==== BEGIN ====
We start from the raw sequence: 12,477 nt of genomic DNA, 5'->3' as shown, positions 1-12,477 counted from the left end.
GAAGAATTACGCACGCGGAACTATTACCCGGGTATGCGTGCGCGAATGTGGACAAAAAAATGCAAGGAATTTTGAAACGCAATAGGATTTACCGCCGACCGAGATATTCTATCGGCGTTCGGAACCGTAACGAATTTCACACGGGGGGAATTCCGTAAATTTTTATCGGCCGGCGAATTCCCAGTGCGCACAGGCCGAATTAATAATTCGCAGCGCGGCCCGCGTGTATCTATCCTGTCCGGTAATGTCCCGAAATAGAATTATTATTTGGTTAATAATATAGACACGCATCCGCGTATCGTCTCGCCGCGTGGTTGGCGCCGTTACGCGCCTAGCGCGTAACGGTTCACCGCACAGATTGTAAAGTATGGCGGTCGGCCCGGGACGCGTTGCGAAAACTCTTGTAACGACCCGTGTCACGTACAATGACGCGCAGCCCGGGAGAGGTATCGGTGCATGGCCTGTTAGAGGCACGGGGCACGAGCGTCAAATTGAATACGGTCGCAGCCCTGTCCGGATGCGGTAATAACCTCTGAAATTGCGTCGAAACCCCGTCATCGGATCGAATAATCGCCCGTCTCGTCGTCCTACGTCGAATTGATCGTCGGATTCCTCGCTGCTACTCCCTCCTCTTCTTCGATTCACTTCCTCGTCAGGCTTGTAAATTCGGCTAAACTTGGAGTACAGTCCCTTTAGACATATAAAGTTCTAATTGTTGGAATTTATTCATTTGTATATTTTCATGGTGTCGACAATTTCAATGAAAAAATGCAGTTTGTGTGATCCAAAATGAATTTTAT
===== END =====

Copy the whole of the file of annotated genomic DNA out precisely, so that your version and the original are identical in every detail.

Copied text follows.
We start from the raw sequence: 12,477 nt of genomic DNA, 5'->3' as shown, positions 1-12,477 counted from the left end.
GAAGAATTACGCACGCGGAACTATTACCCGGGTATGCGTGCGCGAATGTGGACAAAAAAATGCAAGGAATTTTGAAACGCAATAGGATTTACCGCCGACCGAGATATTCTATCGGCGTTCGGAACCGTAACGAATTTCACACGGGGGGAATTCCGTAAATTTTTATCGGCCGGCGAATTCCCAGTGCGCACAGGCCGAATTAATAATTCGCAGCGCGGCCCGCGTGTATCTATCCTGTCCGGTAATGTCCCGAAATAGAATTATTATTTGGTTAATAATATAGACACGCATCCGCGTATCGTCTCGCCGCGTGGTTGGCGCCGTTACGCGCCTAGCGCGTAACGGTTCACCGCACAGATTGTAAAGTATGGCGGTCGGCCCGGGACGCGTTGCGAAAACTCTTGTAACGACCCGTGTCACGTACAATGACGCGCAGCCCGGGAGAGGTATCGGTGCATGGCCTGTTAGAGGCACGGGGCACGAGCGTCAAATTGAATACGGTCGCAGCCCTGTCCGGATGCGGTAATAACCTCTGAAATTGCGTCGAAACCCCGTCATCGGATCGAATAATCGCCCGTCTCGTCGTCCTACGTCGAATTGATCGTCGGATTCCTCGCTGCTACTCCCTCCTCTTCTTCGATTCACTTCCTCGTCAGGCTTGTAAATTCGGCTAAACTTGGAGTACAGTCCCTTTAGACATATAAAGTTCTAATTGTTGGAATTTATTCATTTGTATATTTTCATGGTGTCGACAATTTCAATGAAAAAATGCAGTTTGTGTGATCCAAAATGAATTTTAT